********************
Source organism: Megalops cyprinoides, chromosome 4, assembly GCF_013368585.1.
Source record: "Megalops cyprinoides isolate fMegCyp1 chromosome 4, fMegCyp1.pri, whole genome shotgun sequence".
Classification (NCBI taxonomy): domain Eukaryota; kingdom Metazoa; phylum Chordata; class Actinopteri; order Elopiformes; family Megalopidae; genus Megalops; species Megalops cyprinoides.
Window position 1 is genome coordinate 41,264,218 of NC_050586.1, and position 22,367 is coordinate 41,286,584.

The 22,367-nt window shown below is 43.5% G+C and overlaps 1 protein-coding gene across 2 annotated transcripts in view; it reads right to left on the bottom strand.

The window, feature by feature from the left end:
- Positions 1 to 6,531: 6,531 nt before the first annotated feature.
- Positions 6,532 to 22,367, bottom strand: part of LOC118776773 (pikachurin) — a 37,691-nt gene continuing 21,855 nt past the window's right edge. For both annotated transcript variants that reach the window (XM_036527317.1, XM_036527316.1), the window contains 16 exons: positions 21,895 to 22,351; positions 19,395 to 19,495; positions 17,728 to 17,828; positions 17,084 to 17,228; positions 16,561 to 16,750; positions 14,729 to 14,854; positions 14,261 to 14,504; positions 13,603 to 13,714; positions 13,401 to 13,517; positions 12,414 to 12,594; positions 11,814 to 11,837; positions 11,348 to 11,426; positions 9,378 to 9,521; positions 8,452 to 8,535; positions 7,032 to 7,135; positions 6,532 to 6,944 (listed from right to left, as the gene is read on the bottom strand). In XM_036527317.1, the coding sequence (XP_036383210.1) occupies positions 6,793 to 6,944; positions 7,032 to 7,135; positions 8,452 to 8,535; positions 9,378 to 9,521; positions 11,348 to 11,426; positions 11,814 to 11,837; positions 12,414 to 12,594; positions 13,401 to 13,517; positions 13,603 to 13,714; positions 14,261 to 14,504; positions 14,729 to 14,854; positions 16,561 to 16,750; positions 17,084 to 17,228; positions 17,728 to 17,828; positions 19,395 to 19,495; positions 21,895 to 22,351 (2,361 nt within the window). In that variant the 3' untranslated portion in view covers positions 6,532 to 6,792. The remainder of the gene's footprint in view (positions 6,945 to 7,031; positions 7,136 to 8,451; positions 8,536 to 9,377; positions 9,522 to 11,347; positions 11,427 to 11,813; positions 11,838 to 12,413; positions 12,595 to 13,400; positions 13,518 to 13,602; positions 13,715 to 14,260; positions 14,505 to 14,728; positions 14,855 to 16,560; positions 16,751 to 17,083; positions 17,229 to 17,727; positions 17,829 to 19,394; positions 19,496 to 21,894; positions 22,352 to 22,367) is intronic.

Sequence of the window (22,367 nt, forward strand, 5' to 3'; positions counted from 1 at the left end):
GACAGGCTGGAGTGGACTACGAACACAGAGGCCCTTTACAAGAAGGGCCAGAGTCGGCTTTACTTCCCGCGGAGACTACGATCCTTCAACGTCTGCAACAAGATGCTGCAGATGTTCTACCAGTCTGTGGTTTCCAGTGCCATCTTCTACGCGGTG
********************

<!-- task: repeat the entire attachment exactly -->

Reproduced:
Source organism: Megalops cyprinoides, chromosome 4, assembly GCF_013368585.1.
Source record: "Megalops cyprinoides isolate fMegCyp1 chromosome 4, fMegCyp1.pri, whole genome shotgun sequence".
Classification (NCBI taxonomy): domain Eukaryota; kingdom Metazoa; phylum Chordata; class Actinopteri; order Elopiformes; family Megalopidae; genus Megalops; species Megalops cyprinoides.
Window position 1 is genome coordinate 41,264,218 of NC_050586.1, and position 22,367 is coordinate 41,286,584.

The 22,367-nt window shown below is 43.5% G+C and overlaps 1 protein-coding gene across 2 annotated transcripts in view; it reads right to left on the bottom strand.

The window, feature by feature from the left end:
- Positions 1 to 6,531: 6,531 nt before the first annotated feature.
- Positions 6,532 to 22,367, bottom strand: part of LOC118776773 (pikachurin) — a 37,691-nt gene continuing 21,855 nt past the window's right edge. For both annotated transcript variants that reach the window (XM_036527317.1, XM_036527316.1), the window contains 16 exons: positions 21,895 to 22,351; positions 19,395 to 19,495; positions 17,728 to 17,828; positions 17,084 to 17,228; positions 16,561 to 16,750; positions 14,729 to 14,854; positions 14,261 to 14,504; positions 13,603 to 13,714; positions 13,401 to 13,517; positions 12,414 to 12,594; positions 11,814 to 11,837; positions 11,348 to 11,426; positions 9,378 to 9,521; positions 8,452 to 8,535; positions 7,032 to 7,135; positions 6,532 to 6,944 (listed from right to left, as the gene is read on the bottom strand). In XM_036527317.1, the coding sequence (XP_036383210.1) occupies positions 6,793 to 6,944; positions 7,032 to 7,135; positions 8,452 to 8,535; positions 9,378 to 9,521; positions 11,348 to 11,426; positions 11,814 to 11,837; positions 12,414 to 12,594; positions 13,401 to 13,517; positions 13,603 to 13,714; positions 14,261 to 14,504; positions 14,729 to 14,854; positions 16,561 to 16,750; positions 17,084 to 17,228; positions 17,728 to 17,828; positions 19,395 to 19,495; positions 21,895 to 22,351 (2,361 nt within the window). In that variant the 3' untranslated portion in view covers positions 6,532 to 6,792. The remainder of the gene's footprint in view (positions 6,945 to 7,031; positions 7,136 to 8,451; positions 8,536 to 9,377; positions 9,522 to 11,347; positions 11,427 to 11,813; positions 11,838 to 12,413; positions 12,595 to 13,400; positions 13,518 to 13,602; positions 13,715 to 14,260; positions 14,505 to 14,728; positions 14,855 to 16,560; positions 16,751 to 17,083; positions 17,229 to 17,727; positions 17,829 to 19,394; positions 19,496 to 21,894; positions 22,352 to 22,367) is intronic.

Sequence of the window (22,367 nt, forward strand, 5' to 3'; positions counted from 1 at the left end):
GACAGGCTGGAGTGGACTACGAACACAGAGGCCCTTTACAAGAAGGGCCAGAGTCGGCTTTACTTCCCGCGGAGACTACGATCCTTCAACGTCTGCAACAAGATGCTGCAGATGTTCTACCAGTCTGTGGTTTCCAGTGCCATCTTCTACGCGGTG